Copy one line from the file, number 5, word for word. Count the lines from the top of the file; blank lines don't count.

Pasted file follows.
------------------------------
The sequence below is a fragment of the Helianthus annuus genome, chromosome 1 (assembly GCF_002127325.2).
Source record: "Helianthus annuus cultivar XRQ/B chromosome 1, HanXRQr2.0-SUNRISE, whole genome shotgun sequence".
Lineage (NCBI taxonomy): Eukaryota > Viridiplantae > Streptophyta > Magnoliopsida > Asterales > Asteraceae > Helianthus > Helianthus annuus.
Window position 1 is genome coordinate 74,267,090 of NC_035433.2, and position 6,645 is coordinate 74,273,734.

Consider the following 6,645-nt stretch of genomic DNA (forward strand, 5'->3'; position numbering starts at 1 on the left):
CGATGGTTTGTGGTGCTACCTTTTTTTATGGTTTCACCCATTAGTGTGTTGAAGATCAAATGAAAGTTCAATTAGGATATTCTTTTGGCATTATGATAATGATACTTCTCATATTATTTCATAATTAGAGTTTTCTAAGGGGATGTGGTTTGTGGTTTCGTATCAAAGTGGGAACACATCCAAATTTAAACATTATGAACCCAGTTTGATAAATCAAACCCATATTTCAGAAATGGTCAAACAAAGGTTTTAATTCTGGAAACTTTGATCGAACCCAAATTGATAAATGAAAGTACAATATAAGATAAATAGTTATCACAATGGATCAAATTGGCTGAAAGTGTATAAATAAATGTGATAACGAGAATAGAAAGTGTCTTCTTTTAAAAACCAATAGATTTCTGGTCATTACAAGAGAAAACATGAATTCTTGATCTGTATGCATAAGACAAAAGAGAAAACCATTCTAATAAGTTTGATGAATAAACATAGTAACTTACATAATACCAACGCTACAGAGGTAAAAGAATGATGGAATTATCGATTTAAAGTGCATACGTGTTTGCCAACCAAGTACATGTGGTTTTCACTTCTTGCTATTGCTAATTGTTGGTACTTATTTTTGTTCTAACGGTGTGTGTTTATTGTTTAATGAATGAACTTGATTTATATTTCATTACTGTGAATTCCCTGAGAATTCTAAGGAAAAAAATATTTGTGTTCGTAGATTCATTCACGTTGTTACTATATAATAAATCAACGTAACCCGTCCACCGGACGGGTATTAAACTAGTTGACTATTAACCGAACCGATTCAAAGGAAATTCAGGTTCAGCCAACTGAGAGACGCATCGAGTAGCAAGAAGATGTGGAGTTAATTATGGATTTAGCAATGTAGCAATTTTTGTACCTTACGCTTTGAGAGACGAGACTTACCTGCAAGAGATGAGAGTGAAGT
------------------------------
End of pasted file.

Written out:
Consider the following 6,645-nt stretch of genomic DNA (forward strand, 5'->3'; position numbering starts at 1 on the left):